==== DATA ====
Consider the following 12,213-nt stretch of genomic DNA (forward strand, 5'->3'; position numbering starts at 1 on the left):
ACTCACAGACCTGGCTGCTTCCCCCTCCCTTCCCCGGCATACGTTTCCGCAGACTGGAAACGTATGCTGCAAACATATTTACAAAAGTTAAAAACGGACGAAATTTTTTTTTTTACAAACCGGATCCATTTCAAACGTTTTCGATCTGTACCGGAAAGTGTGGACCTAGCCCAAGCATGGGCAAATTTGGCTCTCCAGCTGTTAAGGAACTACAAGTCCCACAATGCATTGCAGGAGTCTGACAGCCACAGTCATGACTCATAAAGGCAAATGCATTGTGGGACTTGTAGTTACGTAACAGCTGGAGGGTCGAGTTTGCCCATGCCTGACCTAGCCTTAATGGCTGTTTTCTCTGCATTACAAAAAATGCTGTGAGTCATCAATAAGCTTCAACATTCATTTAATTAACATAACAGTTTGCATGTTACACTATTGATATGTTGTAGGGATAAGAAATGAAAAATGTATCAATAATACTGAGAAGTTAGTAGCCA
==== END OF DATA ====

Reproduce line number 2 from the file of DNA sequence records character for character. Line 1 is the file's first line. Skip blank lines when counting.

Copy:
ACTCACAGACCTGGCTGCTTCCCCCTCCCTTCCCCGGCATACGTTTCCGCAGACTGGAAACGTATGCTGCAAACATATTTACAAAAGTTAAAAACGGACGAAATTTTTTTTTTTACAAACCGGATCCATTTCAAACGTTTTCGATCTGTACCGGAAAGTGTGGACCTAGCCCAAGCATGGGCAAATTTGGCTCTCCAGCTGTTAAGGAACTACAAGTCCCACAATGCATTGCAGGAGTCTGACAGCCACAGTCATGACTCATAAAGGCAAATGCATTGTGGGACTTGTAGTTACGTAACAGCTGGAGGGTCGAGTTTGCCCATGCCTGACCTAGCCTTAATGGCTGTTTTCTCTGCATTACAAAAAATGCTGTGAGTCATCAATAAGCTTCAACATTCATTTAATTAACATAACAGTTTGCATGTTACACTATTGATATGTTGTAGGGATAAGAAATGAAAAATGTATCAATAATACTGAGAAGTTAGTAGCCA